Melanie Aronson is the founder and CEO of Panion, a community management platform and app for meeting like-minded people through common interests. She has a bachelors in anthropology from Columbia University and a masters in documentary filmmaking from the School of Visuals Arts in NYC. She is also a Fulbright recipient.
Melanie worked in sales for Apple for almost 3 years and for more than 10 years as a freelance filmmaker, photographer, and designer. Melanie has lived an international life, residing in NYC, Barcelona, Florence, Malmö and now in Lisbon.
Melanie, can you start off by telling us about yourself and why you chose to start Panion?
I didn’t intend to start Panion, one thing led to another and it just. I had just finished film school and headed to Sweden on a Fulbright to research for a documentary about integration. I heard the same story again and again that people coming to Sweden were struggling to make new friends so I came up with an idea for an app that helped connect people platonically through shared interests. Fast forward to the beginning of the pandemic and we realized that an app for meeting people in person was no longer a safe product to be promoting and that we needed a new direction. We also saw a lot of people using our new group feature to create support groups in different cities around the early stages of the pandemic. We came to realize the power of community, even if online amongst total strangers and started to dig deeper. We eventually decided to pivot to become a community building platform with a focus on empathy and impact-driven communities that truly helped people in some way shape or form.
Can you tell us what drives you to be successful as an entrepreneur?
I’ve always had one of those brains that loves to create and come up with new ideas. As a child I did a lot of art and was able to entertain myself from a young age through making up fantasy games with just about anything I found around the house. As I have gotten older, I channeled that into drawing, painting, sculpture, photography, and anything else I could create along the way. I’ve also always been passionate about social issues and finding ways to even in small ways bring awareness and social change to people’s lives (hence the documentary filmmaking). I think a combination of these two drivers keeps me going as an entrepreneur. I want to build to build tech products that make a difference and I love figuring out the best recipe for how.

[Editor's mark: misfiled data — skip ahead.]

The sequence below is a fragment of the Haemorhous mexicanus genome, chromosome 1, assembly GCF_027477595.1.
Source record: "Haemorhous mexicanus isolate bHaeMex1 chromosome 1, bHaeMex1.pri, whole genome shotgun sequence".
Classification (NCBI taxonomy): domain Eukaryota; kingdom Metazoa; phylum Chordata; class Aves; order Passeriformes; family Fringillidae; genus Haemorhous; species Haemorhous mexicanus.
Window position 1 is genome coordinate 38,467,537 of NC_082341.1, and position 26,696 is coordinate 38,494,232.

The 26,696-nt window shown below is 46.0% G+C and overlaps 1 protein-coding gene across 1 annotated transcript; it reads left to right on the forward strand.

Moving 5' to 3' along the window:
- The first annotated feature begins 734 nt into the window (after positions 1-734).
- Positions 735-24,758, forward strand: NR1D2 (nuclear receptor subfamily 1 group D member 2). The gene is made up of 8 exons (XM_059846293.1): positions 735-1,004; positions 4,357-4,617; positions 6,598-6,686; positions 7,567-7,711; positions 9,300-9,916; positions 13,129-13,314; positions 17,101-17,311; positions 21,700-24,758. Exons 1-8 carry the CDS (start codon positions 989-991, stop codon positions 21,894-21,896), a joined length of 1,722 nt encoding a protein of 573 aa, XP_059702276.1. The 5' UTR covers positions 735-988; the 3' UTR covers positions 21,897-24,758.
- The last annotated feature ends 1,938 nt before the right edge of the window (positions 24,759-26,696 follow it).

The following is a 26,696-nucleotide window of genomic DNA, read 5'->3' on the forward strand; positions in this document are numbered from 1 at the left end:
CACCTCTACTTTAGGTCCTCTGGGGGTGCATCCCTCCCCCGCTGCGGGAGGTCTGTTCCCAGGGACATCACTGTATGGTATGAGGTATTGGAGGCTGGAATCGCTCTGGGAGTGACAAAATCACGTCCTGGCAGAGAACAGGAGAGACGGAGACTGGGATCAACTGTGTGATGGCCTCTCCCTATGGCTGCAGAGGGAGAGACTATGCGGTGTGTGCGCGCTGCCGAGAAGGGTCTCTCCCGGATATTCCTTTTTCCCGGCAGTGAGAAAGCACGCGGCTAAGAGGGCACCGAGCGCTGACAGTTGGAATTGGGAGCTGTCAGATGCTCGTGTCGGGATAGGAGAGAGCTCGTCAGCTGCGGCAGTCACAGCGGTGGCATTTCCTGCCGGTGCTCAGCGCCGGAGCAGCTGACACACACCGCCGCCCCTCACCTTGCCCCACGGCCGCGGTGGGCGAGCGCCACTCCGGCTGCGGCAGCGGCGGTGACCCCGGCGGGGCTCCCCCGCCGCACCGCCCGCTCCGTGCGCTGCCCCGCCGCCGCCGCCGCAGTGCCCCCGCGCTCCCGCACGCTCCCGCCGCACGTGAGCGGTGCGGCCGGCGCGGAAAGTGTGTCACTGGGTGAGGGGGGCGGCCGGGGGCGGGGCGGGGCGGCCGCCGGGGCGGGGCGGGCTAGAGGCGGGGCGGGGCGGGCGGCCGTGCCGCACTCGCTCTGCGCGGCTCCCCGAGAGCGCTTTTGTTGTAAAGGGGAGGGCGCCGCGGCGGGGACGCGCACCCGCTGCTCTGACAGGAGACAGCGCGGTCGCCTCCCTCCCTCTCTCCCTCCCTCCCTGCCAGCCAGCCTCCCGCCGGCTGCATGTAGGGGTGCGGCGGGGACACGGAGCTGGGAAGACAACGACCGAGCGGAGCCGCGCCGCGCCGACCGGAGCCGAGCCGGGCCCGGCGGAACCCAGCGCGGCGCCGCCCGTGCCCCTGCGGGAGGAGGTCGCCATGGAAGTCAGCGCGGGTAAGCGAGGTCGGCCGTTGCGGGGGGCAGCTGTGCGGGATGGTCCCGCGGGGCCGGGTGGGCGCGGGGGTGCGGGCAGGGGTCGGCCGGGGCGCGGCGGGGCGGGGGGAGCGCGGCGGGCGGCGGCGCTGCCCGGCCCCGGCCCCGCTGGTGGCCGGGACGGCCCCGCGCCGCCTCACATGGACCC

What advice do you have for other up-and-coming young Women Leaders?
I am of course a member of a number of groups for entrepreneurs that support women and have participated in female-focused accelerators, but I by no means define myself as a female entrepreneur. I’m an entrepreneur and the struggles of being a woman make me a more resilient one. Focus on how to become a better leader and how to develop yourself as a person instead of focusing on how the business is rigged against you. Yes, it’s harder as a woman, but those struggles make you become a more successful entrepreneur, so embrace them and be thankful for what they teach you along the way.